One of my bright students shared a video that he had seen in a science class. The video is called The Evolutionary Arms Race (aired on PBS, WGBH 2001) and the part he shared was the practice of the tropical leaf cutter ant.
These ants cut leaves and carry them to their nests to feed them to a fungus which the ants in turn eat. In the process of feeding and caring for the fungus, ants seemed to develop a sort of white sticky film on their bodies.
It was discovered that the fungus has a predator—a mold. This white sticky film is a bacteria secreted by the ants that kills the mold. So the ant secretes an organic pesticide to get rid of a weed it doesn’t want growing in its garden.In your opinion, would these ants be breaking the law of limited competition?
Do you think that this fact(?) will seal our fate?
I only ask because I find that the types of individuals who are drawn to books such as yours are the ones looking for an alternative in the first place. I find that most people I talk to either don’t want to be challenged or truly believe in this “lifestyle” because they don’t know any better.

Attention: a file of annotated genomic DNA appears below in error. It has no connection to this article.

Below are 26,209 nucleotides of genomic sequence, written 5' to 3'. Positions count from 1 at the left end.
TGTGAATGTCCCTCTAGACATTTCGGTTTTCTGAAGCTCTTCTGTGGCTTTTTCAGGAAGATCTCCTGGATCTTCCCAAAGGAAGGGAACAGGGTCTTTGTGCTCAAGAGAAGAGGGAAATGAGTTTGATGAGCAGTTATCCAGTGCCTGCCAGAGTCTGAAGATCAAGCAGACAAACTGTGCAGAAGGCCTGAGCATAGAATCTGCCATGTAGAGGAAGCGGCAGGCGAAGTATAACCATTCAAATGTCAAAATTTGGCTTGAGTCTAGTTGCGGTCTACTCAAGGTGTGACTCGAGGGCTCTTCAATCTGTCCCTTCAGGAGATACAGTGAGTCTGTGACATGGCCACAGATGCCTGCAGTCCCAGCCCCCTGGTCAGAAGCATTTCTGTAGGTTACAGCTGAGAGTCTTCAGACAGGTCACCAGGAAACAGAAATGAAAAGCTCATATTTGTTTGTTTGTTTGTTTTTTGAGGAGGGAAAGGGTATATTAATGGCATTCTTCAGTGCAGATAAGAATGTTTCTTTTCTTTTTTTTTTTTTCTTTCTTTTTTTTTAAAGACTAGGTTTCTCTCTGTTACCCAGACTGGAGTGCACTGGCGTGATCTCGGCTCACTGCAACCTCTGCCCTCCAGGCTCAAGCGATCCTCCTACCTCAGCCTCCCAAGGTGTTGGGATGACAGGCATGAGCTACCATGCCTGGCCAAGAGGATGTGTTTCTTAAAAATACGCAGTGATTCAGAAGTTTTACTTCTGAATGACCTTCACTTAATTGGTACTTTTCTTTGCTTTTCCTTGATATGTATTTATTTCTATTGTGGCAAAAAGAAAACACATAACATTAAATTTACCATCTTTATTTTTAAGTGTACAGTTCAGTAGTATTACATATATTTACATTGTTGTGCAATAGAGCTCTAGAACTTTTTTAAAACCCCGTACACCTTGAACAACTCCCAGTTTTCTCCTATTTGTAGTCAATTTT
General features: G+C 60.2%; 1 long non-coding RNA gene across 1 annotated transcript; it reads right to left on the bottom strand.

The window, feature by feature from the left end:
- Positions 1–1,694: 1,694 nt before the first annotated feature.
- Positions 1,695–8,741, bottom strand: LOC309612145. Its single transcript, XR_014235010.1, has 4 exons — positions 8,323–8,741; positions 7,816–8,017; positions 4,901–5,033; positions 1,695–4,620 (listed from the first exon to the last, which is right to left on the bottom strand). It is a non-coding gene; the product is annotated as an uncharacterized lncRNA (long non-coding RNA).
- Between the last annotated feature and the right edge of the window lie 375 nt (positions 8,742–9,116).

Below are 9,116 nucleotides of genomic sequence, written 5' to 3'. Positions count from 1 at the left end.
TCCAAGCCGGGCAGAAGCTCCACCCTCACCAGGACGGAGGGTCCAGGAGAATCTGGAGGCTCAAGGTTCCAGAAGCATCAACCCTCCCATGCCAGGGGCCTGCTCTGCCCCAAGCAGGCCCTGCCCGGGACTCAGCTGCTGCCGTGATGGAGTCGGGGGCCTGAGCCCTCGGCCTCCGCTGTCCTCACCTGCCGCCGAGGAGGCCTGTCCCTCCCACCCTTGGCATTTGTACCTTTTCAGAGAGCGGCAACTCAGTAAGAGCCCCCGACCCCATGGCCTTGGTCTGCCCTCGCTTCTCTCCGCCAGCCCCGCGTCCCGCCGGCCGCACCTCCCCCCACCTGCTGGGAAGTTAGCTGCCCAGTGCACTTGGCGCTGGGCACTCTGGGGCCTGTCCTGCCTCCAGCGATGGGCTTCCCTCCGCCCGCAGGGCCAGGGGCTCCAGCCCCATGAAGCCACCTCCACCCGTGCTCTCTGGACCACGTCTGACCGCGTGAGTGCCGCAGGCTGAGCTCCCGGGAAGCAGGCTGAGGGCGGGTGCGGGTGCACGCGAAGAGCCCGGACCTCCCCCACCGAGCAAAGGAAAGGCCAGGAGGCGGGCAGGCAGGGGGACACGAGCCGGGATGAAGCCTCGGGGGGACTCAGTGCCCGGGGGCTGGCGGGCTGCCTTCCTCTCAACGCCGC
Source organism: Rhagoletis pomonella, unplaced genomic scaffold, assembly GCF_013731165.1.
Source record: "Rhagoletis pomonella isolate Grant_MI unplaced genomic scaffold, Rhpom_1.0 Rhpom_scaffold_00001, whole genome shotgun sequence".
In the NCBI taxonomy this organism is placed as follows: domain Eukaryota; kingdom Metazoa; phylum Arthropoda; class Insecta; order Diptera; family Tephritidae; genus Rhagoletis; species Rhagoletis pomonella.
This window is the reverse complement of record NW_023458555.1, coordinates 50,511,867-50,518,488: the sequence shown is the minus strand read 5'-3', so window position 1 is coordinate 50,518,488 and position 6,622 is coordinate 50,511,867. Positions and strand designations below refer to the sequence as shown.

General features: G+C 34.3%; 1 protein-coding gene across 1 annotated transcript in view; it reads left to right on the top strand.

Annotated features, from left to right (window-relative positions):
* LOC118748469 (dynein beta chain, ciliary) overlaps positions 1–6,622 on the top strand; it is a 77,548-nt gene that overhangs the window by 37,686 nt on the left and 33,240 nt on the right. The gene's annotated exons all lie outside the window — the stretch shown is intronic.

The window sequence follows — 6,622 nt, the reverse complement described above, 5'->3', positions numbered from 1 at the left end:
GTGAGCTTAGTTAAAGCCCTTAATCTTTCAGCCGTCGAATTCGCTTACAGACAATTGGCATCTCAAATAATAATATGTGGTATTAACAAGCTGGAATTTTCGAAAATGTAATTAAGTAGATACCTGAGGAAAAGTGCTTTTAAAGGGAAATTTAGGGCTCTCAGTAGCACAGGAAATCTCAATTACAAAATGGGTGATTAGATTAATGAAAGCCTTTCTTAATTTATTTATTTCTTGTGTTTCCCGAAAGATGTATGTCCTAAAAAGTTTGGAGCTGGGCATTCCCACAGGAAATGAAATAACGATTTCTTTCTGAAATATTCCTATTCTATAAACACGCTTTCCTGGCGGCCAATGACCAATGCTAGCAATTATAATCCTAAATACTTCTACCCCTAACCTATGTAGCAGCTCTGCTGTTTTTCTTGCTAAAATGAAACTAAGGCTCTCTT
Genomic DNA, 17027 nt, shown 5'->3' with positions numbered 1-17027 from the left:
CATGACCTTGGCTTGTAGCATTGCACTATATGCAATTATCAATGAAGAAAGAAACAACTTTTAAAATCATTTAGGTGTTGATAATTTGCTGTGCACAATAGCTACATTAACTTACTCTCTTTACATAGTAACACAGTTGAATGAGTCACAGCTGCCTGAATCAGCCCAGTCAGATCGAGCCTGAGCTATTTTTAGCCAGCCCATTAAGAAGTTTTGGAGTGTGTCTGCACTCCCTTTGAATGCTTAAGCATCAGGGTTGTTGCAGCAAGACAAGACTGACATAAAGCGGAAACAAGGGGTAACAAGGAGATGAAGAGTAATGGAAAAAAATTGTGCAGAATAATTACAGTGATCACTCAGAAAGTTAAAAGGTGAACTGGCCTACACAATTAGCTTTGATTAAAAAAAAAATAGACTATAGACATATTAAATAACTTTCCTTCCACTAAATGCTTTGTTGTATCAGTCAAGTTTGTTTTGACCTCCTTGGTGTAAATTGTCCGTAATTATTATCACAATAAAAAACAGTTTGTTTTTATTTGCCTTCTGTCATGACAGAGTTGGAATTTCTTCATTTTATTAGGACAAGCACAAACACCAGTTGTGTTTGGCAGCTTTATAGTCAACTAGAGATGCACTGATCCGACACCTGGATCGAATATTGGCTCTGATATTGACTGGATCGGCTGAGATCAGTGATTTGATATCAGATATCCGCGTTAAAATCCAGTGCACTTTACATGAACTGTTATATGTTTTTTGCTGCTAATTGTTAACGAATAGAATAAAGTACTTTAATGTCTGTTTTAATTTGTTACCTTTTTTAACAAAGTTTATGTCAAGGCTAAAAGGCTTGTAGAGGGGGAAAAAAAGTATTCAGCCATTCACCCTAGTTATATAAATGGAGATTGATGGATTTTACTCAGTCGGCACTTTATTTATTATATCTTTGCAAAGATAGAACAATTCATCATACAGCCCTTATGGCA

I am sorry if this question sounds redundant as I have read your views on this but what is your approach for the most “closed-minded” individuals, or isn’t there one?
I consider your works to be the authoritative guides on finding a better way to live, so please know I don’t mean this adversarially. But I was just curious if you would be inclined to reconsider this stance?
I would say that I quite agree with your estimations of the merits of Darwin’s theory, and again I hope that I am not too presumptuous in assuming some greater acceptance in the processes of evolution that he describes.
Ultimately my question is whether or not you would describe the sort of ‘religious’ processes you describe in your essay, or the sort of ‘assault’ on animism as a similarly uncontrollable or irreversible process.